Testosterone: Men’s Marker of Overall Health

Testosterone: Men’s Marker of Overall Health

As a pharmacist, many men frequently ask me what supplements are best for their vitality: building lean muscle, increasing energy, improving sleep, and enhancing libido.

Many of these gentlemen are using a variety of expensive mystery powders and capsules from their local body building shop. They are interested in male physical performance, or “ergogenics,”, but even deeper than this, they are really interested in one very important molecule for men’s overall health: testosterone.

Testosterone is a hormone produced in both men and women, but at much higher levels in men. It is the primary male sex hormone, involved in libido, mood, energy, bone density, and muscle growth. As men age, their testosterone levels begin to steadily decline after peaking around age 30. Signs of low testosterone include reduced sex drive (low libido), erectile dysfunction, low energy, depressed mood, decreased muscle mass, increased body fat, and sleep disturbances.

Testosterone is a great marker for men’s overall health because men need to have all of their health “ducks in a row” to have healthy testosterone levels. Achieving optimal testosterone requires proper stress management, adequate sleep, regular exercise, and a healthy diet. If even one of these pillars of health is out of place, testosterone levels can fluctuate and drop quickly.

On an almost daily basis, men ask me what they can do to increase and optimize their testosterone levels. There are a few simple lifestyle and dietary changes men can make to improve their testosterone status:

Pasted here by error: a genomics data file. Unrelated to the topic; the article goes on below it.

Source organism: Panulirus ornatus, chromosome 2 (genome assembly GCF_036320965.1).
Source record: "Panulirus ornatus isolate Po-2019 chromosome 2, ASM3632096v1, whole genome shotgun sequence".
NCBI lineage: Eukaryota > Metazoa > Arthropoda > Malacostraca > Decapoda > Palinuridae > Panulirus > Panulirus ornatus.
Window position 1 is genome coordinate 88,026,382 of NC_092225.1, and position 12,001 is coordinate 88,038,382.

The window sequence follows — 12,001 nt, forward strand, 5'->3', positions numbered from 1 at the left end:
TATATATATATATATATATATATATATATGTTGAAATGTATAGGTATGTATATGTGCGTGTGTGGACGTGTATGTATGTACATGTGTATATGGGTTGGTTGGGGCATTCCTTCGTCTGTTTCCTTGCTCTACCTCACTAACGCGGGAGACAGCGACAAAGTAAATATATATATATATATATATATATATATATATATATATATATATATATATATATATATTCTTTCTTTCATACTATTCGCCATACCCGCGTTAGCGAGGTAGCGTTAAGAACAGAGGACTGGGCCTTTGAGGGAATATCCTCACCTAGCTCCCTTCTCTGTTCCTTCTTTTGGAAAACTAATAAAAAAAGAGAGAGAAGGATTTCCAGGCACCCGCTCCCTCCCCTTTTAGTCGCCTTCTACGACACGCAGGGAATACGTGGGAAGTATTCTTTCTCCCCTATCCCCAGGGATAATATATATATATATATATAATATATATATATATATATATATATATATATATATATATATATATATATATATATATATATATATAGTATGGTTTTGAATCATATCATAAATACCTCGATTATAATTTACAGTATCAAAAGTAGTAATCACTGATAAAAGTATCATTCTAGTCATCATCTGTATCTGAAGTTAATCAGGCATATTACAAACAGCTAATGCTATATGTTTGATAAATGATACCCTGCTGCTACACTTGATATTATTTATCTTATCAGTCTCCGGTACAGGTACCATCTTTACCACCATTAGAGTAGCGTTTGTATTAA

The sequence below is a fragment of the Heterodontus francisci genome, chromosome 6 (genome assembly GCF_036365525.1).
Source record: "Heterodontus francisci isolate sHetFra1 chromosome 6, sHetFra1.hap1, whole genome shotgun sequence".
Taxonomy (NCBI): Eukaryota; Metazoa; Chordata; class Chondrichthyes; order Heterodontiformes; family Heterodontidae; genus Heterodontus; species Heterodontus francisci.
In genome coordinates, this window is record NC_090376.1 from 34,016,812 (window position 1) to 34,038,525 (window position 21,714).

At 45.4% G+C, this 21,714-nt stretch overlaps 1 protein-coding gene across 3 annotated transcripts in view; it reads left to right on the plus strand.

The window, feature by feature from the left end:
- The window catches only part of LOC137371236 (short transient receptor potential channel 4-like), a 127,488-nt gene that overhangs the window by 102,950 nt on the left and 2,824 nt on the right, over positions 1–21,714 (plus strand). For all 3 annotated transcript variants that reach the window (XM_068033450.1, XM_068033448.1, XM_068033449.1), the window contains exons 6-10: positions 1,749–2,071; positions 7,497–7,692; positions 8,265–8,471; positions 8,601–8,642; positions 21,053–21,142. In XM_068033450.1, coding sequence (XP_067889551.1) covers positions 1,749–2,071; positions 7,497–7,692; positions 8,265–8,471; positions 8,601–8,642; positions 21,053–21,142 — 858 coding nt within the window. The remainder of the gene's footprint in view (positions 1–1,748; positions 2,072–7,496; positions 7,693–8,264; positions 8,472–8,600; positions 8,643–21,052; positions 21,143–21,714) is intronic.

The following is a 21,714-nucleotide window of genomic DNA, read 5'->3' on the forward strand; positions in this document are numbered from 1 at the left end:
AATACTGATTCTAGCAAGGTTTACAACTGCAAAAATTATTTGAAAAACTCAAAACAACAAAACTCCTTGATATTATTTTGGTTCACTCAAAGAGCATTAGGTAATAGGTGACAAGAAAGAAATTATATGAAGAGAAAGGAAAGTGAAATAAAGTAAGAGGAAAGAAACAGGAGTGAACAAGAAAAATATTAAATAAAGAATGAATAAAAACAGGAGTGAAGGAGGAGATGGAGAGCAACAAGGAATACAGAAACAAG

• Sleep- most of your testosterone is produced when you are resting in a deep sleep state. Low testosterone is common in men that are sleeping poorly or have some form of sleep apnea. It is very important to get approximately 8 hours of quality sleep each night.


  • Manage Stress- when you are stressed out, your body releases the stress hormone, cortisol. Increased cortisol levels correlate directly with decreased free testosterone levels. Managing stress via mindfulness, meditation, yoga, or simply getting some much needed “R-and-R” (rest and relaxation) can help to reduce cortisol and increase testosterone levels.


  • Lift Weights- frequent exercise, especially resistance training or weight-bearing exercise, stimulates testosterone production. When you lift weights, and produce micro-tears in muscle tissue, your body produces more testosterone to help rebuild this muscle tissue.


  • Increase Zinc Intake- Amongst body builders, zinc is commonly believed to be the most anabolic mineral supplement. There is clinical evidence to support this as well. Multiple studies have shown that daily supplementation with approximately 30mg of zinc can increase circulating testosterone and muscle mass, as well as improve sleep quality. I recommend zinc glycinate or bisglycinate, as these forms of zinc absorb much better than other common forms.


If you are an aging man and you are wondering if you may have low testosterone, come in to NutriChem today to have a chat with one of our clinical pharmacists, naturopathic doctors, or registered holistic nutritionists. We can measure your testosterone levels and counsel you to help optimize your testosterone levels.


Adam Livingston, PharmD

NutriChem Pharmacist

Dr. Adam Livingston, PharmD, is a clinical pharmacist at NutriChem Compounding Pharmacy and Clinic. He is NutriChem’s Deprescribing Program Coordinator. Adam’s areas of focus include medication deprescribing, gastrointestinal health, mental health, and addiction.

1 comment

How much does an appointment with you and a testosterone test cost?

How long would the appointment last and would it be a one-time thing?

Rachel Laviolette

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